Ovarian tissue transplantation methods using cooled and cryopreserved samples have been attractive options for fertility preservation in animal models and humans. The aim of this study was to evaluate the impact of previous exposure to cooling, cryopreservation, and VEGF on the overall efficiency of equine ovarian tissue after heterotopic xenotransplantation in mice. The end points evaluated were follicular morphology and development, follicular and stromal cell densities, angiogenesis (i.e. the density of new and mature blood vessels), collagen types I and III fiber densities, and total fibrosis. Ovaries of adult mares were harvested after ovariectomy, and ovarian fragments were xenografted in the i.p. wall of BALB nude mice. Ten types of treatments involving different combinations of cooling, cryopreservation, xenografting procedures, and VEGF exposure were compared. The novel aspect of this study was the use of equine ovarian tissue xenotransplantation in mice, challenging the fragments with different combinations of treatments. The main findings were (i) cooling but not cryopreservation was effective in preserving the follicular morphology, (ii) a greater percentage of developing follicles but lower follicular and stromal cell densities were observed after ovarian tissue engraftment, (iii) exposure to VEGF increased new and mature vessels in cryopreserved-transplanted tissue, and (iv) an appropriate balance in the collagen types I and III fiber ratio in cooling-transplanted tissue was observed after exposure to VEGF. This study contributes to advancing knowledge in the preservation of ovarian tissue after cooling-cryopreservation and transplantation aiming to be applied to genetically superior/valuable horses, livestock, endangered animals, and, possibly, humans.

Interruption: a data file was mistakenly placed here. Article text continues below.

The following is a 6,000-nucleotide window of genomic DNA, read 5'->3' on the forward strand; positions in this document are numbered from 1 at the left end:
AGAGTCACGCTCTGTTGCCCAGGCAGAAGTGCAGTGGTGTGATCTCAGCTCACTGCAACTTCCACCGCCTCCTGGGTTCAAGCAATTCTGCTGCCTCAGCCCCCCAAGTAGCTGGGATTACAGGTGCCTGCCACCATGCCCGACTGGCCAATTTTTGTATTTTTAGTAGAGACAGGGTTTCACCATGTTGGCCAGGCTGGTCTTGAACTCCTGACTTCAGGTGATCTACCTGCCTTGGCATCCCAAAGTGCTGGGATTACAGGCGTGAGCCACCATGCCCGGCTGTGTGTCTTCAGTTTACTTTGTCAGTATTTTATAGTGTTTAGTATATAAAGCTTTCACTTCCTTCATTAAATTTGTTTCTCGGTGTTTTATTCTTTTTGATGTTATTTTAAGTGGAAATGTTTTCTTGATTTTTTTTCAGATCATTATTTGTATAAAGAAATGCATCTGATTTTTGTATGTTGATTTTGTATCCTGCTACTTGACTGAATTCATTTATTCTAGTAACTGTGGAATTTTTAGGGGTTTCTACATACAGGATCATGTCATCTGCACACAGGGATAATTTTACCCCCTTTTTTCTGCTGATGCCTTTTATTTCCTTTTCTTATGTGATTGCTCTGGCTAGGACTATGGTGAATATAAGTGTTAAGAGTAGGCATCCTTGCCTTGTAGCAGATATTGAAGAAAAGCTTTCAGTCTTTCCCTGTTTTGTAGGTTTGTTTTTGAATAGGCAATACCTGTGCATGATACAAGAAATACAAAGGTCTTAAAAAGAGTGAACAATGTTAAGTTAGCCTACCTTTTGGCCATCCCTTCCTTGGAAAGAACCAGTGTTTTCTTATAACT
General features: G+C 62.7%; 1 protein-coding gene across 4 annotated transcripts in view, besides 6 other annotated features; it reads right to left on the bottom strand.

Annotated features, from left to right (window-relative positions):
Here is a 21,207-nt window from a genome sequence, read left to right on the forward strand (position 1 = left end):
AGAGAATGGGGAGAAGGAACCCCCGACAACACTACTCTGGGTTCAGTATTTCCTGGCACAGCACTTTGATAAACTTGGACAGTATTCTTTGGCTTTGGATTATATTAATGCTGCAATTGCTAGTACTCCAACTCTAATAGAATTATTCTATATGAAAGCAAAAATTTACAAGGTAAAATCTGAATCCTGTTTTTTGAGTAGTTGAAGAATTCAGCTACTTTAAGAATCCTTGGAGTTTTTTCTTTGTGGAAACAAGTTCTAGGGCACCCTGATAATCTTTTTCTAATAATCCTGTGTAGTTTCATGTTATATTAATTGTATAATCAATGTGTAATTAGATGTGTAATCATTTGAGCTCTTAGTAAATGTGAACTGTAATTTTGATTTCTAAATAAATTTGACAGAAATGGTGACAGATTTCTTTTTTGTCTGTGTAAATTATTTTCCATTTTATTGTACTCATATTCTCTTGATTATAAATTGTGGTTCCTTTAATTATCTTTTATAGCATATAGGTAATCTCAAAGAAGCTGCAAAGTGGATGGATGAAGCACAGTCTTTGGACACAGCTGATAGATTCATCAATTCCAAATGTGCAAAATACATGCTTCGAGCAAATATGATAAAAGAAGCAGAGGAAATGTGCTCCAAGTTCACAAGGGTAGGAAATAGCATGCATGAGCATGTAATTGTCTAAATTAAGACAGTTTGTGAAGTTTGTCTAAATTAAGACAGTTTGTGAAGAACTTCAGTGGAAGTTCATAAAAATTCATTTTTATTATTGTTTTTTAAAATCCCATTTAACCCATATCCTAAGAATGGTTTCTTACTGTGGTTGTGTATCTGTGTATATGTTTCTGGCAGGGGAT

LAY SUMMARY: Due to ethical limitations involving humans, the female horse (mare) has recently emerged as an alternative model for reproductive comparisons with women to optimize fertility restoration using ovarian tissue transplantation techniques. This study determined if ovarian tissue from donor mares (n = 3), exposed or not to vascular endothelial growth factor (VEGF) before transplantation, better survives for 7 days after transplantation into mouse hosts (n = 12). Tissues submitted to different combinations of cooling, freezing, and transplanting treatments, along with control groups, were evaluated using the parameters morphology, development, the density of immature eggs (follicles), the density of supportive (stromal) cells, collagen protein proportions, and density of blood vessels. Frozen-thawed treatments had lower percentages of normal follicles. Exposure to VEGF increased blood vessel densities in frozen tissue and favored adequate collagen levels in cooled-transplanted treatments. In conclusion, VEGF exposure seems to be beneficial for mare ovarian tissue transplantation and warrants further investigation.



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